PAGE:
Producing a sought-after email newsletter is no simple feat. It requires planning, great copy, amazing design, and an eye for detail. You also need to have an intimate understanding of your audience to ensure you serve them content that keeps them on your subscriber list.
A great newsletter is also an important addition to any content marketing strategy. It helps nurture leads along their buyer’s journey.
If you’ve struggled to build a truly engaging newsletter, stay tuned. We’re pulling back the curtain on 10 of the best email newsletters examples we’ve come across. We’ll share what makes them special so you can incorporate some the same copy and design tips to help strike the right note with your audience.
But before we get into or list of 10, let’s cover what makes for a truly amazing newsletter.
10 of the Best Email Newsletter Examples to Inspire You:
- A Strong Subject Line
- The Right Lead
- Design Matters
- Give a Little to Excite
- Make Your Call to Action Obvious
- Include Something Free but Valuable
- Don’t Hide the Unsubscribe Link
- 1. Growth Tribe
- 2. The Content Strategist by Contently
- 3. Netflix
- 4. Wordstream
- 5. UXPin
- 6. National Geographic
- 7. Foundr
- 8. Think with Google
- 9. Vox Sentences
- 10. SEJToday
A Strong Subject Line
Here’s the thing about email marketing: you need to win your subscribers over ever time you email them. And the best way to do so is by interrupting their daily email inbox scanning habit with a subject line that stands out.
If you can’t capture their attention or pique their interest in a few words, you’re likely not going to get them to open your newsletter.
So, what makes for a strong email subject line?
Here are 5 tips to help you craft yours:
Your newsletters may include valuable offers from time to time. In those cases, a little urgency can be very effective. While a useful tool, don’t rely on this one too often. If abused, your subscribers could lose interest in the all too constant urgent nature of your newsletters.
A Touch of Curiosity
Ever seen an email subject line with little information but just enough to get you to click on and open it? That’s the power of curiosity. When wielded correctly, you’ll be able to pique the interests of a wide audience and get them to follow you down the rabbit hole.
Make it Topical
There is a lot taking place in the world today and even more information than ever before. But with the constant barrage of information, there is the opportunity to present timely and relevant information to your audience. You can do this by injecting something topical into your headline.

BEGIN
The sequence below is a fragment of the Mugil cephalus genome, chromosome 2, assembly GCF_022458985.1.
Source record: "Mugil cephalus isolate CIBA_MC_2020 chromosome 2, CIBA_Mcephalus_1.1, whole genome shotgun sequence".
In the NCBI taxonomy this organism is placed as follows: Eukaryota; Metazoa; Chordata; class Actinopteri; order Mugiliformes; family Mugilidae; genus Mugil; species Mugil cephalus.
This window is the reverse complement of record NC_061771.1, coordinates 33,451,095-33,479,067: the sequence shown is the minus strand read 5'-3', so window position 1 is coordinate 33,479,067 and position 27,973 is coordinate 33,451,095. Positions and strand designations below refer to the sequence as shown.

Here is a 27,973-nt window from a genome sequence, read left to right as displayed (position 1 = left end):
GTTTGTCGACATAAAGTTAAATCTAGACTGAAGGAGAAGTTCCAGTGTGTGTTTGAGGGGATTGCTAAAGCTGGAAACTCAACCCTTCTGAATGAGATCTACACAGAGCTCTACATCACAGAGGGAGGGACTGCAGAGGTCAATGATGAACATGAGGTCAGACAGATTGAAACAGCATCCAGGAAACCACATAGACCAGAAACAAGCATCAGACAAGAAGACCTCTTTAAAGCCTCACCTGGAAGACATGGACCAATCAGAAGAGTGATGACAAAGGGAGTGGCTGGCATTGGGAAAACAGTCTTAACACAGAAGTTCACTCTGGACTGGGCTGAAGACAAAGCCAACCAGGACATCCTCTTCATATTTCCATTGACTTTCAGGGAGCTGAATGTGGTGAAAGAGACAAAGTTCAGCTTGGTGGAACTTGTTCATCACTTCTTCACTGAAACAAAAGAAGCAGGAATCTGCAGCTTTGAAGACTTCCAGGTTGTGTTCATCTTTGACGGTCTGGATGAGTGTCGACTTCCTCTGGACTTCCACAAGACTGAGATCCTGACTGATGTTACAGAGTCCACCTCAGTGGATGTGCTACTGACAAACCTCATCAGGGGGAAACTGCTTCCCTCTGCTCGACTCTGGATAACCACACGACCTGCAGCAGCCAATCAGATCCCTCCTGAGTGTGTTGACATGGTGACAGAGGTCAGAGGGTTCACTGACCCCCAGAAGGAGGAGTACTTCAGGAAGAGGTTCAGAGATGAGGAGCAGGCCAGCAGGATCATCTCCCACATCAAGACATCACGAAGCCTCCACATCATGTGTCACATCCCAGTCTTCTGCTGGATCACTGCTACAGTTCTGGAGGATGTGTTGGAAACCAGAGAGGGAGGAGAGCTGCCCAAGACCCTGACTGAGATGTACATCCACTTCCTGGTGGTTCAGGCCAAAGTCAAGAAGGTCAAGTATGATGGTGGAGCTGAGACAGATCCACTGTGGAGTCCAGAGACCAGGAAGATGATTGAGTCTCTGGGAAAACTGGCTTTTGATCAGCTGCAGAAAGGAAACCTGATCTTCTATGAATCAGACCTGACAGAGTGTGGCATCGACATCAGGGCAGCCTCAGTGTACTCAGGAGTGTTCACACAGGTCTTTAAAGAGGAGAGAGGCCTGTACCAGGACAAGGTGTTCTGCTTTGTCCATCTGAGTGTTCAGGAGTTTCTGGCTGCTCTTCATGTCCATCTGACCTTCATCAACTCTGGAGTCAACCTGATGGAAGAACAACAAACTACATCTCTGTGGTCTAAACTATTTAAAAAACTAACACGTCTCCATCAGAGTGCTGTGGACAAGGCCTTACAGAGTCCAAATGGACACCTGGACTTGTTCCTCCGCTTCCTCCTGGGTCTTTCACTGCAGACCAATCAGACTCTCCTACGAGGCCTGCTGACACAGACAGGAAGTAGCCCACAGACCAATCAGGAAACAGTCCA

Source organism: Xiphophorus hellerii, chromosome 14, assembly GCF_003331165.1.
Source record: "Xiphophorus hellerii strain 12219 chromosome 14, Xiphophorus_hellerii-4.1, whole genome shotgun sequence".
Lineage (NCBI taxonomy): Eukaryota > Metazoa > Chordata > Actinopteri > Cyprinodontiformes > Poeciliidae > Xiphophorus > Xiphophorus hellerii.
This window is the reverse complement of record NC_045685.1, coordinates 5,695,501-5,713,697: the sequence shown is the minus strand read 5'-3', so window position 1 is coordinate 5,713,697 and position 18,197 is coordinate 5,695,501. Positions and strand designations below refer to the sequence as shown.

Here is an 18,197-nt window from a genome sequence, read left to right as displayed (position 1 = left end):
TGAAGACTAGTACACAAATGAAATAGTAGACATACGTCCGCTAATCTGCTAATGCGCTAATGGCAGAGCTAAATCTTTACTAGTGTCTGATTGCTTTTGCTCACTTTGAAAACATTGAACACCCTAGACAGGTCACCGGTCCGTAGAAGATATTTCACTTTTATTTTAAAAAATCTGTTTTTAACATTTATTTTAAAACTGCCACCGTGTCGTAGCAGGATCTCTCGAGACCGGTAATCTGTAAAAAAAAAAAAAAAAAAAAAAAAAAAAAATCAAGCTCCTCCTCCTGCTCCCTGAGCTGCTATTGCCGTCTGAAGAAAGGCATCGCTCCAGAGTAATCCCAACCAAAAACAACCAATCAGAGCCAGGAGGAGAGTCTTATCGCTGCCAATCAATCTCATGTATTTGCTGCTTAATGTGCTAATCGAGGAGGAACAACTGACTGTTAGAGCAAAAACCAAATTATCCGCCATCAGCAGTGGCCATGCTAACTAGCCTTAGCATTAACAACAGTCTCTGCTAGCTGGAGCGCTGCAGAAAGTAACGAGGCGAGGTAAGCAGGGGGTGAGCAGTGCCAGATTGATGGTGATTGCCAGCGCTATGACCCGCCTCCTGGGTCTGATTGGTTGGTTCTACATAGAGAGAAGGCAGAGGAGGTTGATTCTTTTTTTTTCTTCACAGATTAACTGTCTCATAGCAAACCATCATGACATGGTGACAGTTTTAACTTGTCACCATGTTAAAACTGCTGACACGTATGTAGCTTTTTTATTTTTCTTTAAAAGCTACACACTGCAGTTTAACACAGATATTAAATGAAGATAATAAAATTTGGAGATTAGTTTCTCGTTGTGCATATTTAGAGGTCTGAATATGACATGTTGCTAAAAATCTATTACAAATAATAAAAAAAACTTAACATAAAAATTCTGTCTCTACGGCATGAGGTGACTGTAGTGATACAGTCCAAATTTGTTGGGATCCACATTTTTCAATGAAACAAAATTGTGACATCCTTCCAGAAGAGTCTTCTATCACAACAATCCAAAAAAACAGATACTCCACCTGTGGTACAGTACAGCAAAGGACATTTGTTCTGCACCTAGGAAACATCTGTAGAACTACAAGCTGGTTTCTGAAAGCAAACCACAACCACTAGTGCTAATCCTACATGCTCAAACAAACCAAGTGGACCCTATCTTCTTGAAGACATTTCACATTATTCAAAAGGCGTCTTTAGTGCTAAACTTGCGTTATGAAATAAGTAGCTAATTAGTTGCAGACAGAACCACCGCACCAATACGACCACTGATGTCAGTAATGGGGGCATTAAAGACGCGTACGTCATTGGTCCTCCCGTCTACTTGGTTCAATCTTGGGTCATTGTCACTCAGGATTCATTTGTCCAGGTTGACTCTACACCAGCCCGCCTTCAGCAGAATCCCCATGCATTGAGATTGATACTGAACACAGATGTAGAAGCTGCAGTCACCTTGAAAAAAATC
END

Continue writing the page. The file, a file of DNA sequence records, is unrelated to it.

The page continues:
While this is a powerful way to position your brand as a trendy entity, be careful with how you use this approach. Pick topics that align with your brand and audience interests or you could suddenly lose subscribers who think that your attempt at being ‘hip’ was in poor taste.
It sounds a little distasteful and could be perceived so. If you use this tactic, aim to have a really good story to share or a close association with the famous name you’re hijacking. As with topical headlines, if your audience feels that you’ve somehow disappointed or mislead them, you could find yourself with a smaller list.
It’s possibly one of the simplest ways to create a more human feel around your brand. When sending regular newsletters, personalise them by including a name that appears in the subject line. This tactic also trains readers to look out for future emails and easily spot them when they arrive.
Also, be smarter than your competition and don’t use ‘no-reply’ sender names. ‘No-reply’ sender names are often overlooked, yet very impersonal. They detract from any brand credibility you may have cultivated.
While people know that the email they’ve received was sent in bulk and to a larger list, they’re willing to ignore that fact if they feel it is personal enough. But one whiff otherwise and your brand becomes less than endearing.